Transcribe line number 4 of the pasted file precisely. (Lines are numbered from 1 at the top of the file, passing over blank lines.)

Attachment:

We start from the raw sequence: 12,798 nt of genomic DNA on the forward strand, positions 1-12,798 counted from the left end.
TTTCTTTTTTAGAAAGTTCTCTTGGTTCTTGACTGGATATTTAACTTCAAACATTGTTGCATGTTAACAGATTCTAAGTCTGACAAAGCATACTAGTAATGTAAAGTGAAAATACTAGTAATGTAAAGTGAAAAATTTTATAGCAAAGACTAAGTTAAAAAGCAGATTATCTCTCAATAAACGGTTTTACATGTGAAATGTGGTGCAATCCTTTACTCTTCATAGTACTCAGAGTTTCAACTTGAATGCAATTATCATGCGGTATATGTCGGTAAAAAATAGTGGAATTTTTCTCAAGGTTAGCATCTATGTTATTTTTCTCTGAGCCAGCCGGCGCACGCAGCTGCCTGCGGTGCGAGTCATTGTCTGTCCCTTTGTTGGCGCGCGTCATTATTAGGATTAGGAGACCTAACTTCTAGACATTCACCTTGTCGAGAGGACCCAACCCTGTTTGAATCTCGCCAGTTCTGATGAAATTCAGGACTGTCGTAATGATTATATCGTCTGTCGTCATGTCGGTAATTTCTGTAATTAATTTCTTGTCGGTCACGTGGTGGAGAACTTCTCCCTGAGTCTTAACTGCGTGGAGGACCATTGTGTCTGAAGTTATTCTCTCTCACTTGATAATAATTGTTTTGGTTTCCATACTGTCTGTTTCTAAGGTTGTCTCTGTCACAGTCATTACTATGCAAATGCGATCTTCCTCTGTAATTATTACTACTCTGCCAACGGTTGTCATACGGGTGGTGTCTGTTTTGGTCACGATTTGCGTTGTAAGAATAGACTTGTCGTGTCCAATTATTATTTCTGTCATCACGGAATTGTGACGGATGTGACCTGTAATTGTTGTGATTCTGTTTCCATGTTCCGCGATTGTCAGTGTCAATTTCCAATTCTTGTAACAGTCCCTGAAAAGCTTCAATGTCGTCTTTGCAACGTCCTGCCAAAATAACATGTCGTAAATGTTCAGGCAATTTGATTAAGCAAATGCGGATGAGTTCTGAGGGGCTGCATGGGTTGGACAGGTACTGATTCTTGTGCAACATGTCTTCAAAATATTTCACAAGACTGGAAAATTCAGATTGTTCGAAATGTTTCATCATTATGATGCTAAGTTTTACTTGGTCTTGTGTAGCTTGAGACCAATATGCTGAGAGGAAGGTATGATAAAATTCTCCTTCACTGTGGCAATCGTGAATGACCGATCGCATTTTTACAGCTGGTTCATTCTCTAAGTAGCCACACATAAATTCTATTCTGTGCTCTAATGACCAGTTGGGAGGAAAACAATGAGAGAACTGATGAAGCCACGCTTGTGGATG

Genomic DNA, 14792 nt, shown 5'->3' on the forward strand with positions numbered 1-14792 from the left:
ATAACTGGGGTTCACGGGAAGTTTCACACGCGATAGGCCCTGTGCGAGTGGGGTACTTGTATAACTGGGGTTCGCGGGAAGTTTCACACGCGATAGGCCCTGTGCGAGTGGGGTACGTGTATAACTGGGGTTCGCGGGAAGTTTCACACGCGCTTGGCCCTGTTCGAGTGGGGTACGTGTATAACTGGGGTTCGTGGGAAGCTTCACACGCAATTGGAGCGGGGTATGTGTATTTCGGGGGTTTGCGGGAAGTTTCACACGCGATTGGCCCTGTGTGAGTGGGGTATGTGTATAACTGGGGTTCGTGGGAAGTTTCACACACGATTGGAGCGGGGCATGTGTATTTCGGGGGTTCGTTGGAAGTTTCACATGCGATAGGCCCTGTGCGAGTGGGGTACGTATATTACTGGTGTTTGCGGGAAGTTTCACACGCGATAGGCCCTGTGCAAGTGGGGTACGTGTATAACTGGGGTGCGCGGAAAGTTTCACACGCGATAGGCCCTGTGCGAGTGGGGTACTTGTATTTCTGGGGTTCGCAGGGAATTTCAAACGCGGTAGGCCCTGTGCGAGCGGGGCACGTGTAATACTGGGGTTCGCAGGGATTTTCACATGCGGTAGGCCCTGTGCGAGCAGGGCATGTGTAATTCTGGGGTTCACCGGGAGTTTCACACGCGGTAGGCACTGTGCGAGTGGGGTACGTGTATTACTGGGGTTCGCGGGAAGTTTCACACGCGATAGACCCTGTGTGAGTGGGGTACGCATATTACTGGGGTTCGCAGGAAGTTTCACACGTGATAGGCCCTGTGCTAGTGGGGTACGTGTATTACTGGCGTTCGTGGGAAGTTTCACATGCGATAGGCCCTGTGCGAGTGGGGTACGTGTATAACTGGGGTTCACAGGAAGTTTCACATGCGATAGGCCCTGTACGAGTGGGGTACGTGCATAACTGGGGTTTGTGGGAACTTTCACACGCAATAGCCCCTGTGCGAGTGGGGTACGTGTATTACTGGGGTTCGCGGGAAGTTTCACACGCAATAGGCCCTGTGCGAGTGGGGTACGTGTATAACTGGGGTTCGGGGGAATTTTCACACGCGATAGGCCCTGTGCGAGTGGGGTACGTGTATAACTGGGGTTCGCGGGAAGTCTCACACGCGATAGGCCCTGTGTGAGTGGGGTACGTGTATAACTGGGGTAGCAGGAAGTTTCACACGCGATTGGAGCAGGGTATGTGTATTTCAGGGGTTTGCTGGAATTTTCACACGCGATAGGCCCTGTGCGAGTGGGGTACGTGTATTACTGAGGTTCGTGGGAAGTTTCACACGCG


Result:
ATAACTGGGGTTCACGGGAAGTTTCACACGCGATAGGCCCTGTGCGAGTGGGGTACTTGTATAACTGGGGTTCGCGGGAAGTTTCACACGCGATAGGCCCTGTGCGAGTGGGGTACGTGTATAACTGGGGTTCGCGGGAAGTTTCACACGCGCTTGGCCCTGTTCGAGTGGGGTACGTGTATAACTGGGGTTCGTGGGAAGCTTCACACGCAATTGGAGCGGGGTATGTGTATTTCGGGGGTTTGCGGGAAGTTTCACACGCGATTGGCCCTGTGTGAGTGGGGTATGTGTATAACTGGGGTTCGTGGGAAGTTTCACACACGATTGGAGCGGGGCATGTGTATTTCGGGGGTTCGTTGGAAGTTTCACATGCGATAGGCCCTGTGCGAGTGGGGTACGTATATTACTGGTGTTTGCGGGAAGTTTCACACGCGATAGGCCCTGTGCAAGTGGGGTACGTGTATAACTGGGGTGCGCGGAAAGTTTCACACGCGATAGGCCCTGTGCGAGTGGGGTACTTGTATTTCTGGGGTTCGCAGGGAATTTCAAACGCGGTAGGCCCTGTGCGAGCGGGGCACGTGTAATACTGGGGTTCGCAGGGATTTTCACATGCGGTAGGCCCTGTGCGAGCAGGGCATGTGTAATTCTGGGGTTCACCGGGAGTTTCACACGCGGTAGGCACTGTGCGAGTGGGGTACGTGTATTACTGGGGTTCGCGGGAAGTTTCACACGCGATAGACCCTGTGTGAGTGGGGTACGCATATTACTGGGGTTCGCAGGAAGTTTCACACGTGATAGGCCCTGTGCTAGTGGGGTACGTGTATTACTGGCGTTCGTGGGAAGTTTCACATGCGATAGGCCCTGTGCGAGTGGGGTACGTGTATAACTGGGGTTCACAGGAAGTTTCACATGCGATAGGCCCTGTACGAGTGGGGTACGTGCATAACTGGGGTTTGTGGGAACTTTCACACGCAATAGCCCCTGTGCGAGTGGGGTACGTGTATTACTGGGGTTCGCGGGAAGTTTCACACGCAATAGGCCCTGTGCGAGTGGGGTACGTGTATAACTGGGGTTCGGGGGAATTTTCACACGCGATAGGCCCTGTGCGAGTGGGGTACGTGTATAACTGGGGTTCGCGGGAAGTCTCACACGCGATAGGCCCTGTGTGAGTGGGGTACGTGTATAACTGGGGTAGCAGGAAGTTTCACACGCGATTGGAGCAGGGTATGTGTATTTCAGGGGTTTGCTGGAATTTTCACACGCGATAGGCCCTGTGCGAGTGGGGTACGTGTATTACTGAGGTTCGTGGGAAGTTTCACACGCG